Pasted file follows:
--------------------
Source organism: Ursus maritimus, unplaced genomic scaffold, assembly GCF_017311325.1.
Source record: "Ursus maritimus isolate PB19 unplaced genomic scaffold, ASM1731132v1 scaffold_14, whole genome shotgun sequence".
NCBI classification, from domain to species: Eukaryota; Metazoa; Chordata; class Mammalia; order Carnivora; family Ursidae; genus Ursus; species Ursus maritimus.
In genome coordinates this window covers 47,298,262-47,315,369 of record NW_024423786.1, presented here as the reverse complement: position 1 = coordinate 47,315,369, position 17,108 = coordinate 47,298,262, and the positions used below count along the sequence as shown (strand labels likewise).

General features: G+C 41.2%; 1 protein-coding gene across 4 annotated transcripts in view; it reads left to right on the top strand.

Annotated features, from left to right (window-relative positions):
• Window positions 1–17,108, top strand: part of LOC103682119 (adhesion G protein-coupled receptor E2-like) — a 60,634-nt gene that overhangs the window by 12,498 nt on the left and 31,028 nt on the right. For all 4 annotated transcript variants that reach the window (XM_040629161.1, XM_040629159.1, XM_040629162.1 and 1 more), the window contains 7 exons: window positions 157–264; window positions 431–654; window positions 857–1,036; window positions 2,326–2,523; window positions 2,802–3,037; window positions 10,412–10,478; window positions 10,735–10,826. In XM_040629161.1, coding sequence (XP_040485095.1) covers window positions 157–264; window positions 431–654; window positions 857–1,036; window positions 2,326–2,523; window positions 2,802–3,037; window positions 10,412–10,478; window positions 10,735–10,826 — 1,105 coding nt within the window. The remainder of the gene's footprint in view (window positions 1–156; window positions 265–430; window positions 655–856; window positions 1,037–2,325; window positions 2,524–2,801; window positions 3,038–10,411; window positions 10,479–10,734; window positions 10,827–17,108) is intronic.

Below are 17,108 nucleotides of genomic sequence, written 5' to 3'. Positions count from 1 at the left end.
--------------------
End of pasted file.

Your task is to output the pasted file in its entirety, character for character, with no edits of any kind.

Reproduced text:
Source organism: Ursus maritimus, unplaced genomic scaffold, assembly GCF_017311325.1.
Source record: "Ursus maritimus isolate PB19 unplaced genomic scaffold, ASM1731132v1 scaffold_14, whole genome shotgun sequence".
NCBI classification, from domain to species: Eukaryota; Metazoa; Chordata; class Mammalia; order Carnivora; family Ursidae; genus Ursus; species Ursus maritimus.
In genome coordinates this window covers 47,298,262-47,315,369 of record NW_024423786.1, presented here as the reverse complement: position 1 = coordinate 47,315,369, position 17,108 = coordinate 47,298,262, and the positions used below count along the sequence as shown (strand labels likewise).

General features: G+C 41.2%; 1 protein-coding gene across 4 annotated transcripts in view; it reads left to right on the top strand.

Annotated features, from left to right (window-relative positions):
• Window positions 1–17,108, top strand: part of LOC103682119 (adhesion G protein-coupled receptor E2-like) — a 60,634-nt gene that overhangs the window by 12,498 nt on the left and 31,028 nt on the right. For all 4 annotated transcript variants that reach the window (XM_040629161.1, XM_040629159.1, XM_040629162.1 and 1 more), the window contains 7 exons: window positions 157–264; window positions 431–654; window positions 857–1,036; window positions 2,326–2,523; window positions 2,802–3,037; window positions 10,412–10,478; window positions 10,735–10,826. In XM_040629161.1, coding sequence (XP_040485095.1) covers window positions 157–264; window positions 431–654; window positions 857–1,036; window positions 2,326–2,523; window positions 2,802–3,037; window positions 10,412–10,478; window positions 10,735–10,826 — 1,105 coding nt within the window. The remainder of the gene's footprint in view (window positions 1–156; window positions 265–430; window positions 655–856; window positions 1,037–2,325; window positions 2,524–2,801; window positions 3,038–10,411; window positions 10,479–10,734; window positions 10,827–17,108) is intronic.

Below are 17,108 nucleotides of genomic sequence, written 5' to 3'. Positions count from 1 at the left end.